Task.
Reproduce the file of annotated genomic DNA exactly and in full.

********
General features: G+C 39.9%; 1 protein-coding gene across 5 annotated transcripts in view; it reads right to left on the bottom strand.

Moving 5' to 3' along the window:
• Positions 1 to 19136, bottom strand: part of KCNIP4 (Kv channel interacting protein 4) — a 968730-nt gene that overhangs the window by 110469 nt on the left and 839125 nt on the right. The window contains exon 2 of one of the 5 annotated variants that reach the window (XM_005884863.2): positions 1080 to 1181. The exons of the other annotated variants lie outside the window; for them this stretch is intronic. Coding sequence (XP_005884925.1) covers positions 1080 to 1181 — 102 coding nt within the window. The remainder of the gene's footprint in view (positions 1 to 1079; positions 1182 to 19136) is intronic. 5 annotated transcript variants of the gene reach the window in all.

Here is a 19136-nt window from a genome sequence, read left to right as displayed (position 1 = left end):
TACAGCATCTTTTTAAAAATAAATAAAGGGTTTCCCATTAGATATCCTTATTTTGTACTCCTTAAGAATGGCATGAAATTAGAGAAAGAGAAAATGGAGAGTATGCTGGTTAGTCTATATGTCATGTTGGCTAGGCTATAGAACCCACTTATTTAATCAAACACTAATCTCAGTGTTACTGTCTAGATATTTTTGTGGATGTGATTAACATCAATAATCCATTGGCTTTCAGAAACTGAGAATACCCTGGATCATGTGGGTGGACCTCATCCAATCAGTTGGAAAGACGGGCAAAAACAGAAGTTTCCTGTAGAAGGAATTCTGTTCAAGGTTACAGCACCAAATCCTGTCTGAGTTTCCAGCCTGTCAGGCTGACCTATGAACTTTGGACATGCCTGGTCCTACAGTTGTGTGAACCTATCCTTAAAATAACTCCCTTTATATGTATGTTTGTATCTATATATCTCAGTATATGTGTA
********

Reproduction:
General features: G+C 39.9%; 1 protein-coding gene across 5 annotated transcripts in view; it reads right to left on the bottom strand.

Moving 5' to 3' along the window:
• Positions 1 to 19136, bottom strand: part of KCNIP4 (Kv channel interacting protein 4) — a 968730-nt gene that overhangs the window by 110469 nt on the left and 839125 nt on the right. The window contains exon 2 of one of the 5 annotated variants that reach the window (XM_005884863.2): positions 1080 to 1181. The exons of the other annotated variants lie outside the window; for them this stretch is intronic. Coding sequence (XP_005884925.1) covers positions 1080 to 1181 — 102 coding nt within the window. The remainder of the gene's footprint in view (positions 1 to 1079; positions 1182 to 19136) is intronic. 5 annotated transcript variants of the gene reach the window in all.

Here is a 19136-nt window from a genome sequence, read left to right as displayed (position 1 = left end):
TACAGCATCTTTTTAAAAATAAATAAAGGGTTTCCCATTAGATATCCTTATTTTGTACTCCTTAAGAATGGCATGAAATTAGAGAAAGAGAAAATGGAGAGTATGCTGGTTAGTCTATATGTCATGTTGGCTAGGCTATAGAACCCACTTATTTAATCAAACACTAATCTCAGTGTTACTGTCTAGATATTTTTGTGGATGTGATTAACATCAATAATCCATTGGCTTTCAGAAACTGAGAATACCCTGGATCATGTGGGTGGACCTCATCCAATCAGTTGGAAAGACGGGCAAAAACAGAAGTTTCCTGTAGAAGGAATTCTGTTCAAGGTTACAGCACCAAATCCTGTCTGAGTTTCCAGCCTGTCAGGCTGACCTATGAACTTTGGACATGCCTGGTCCTACAGTTGTGTGAACCTATCCTTAAAATAACTCCCTTTATATGTATGTTTGTATCTATATATCTCAGTATATGTGTA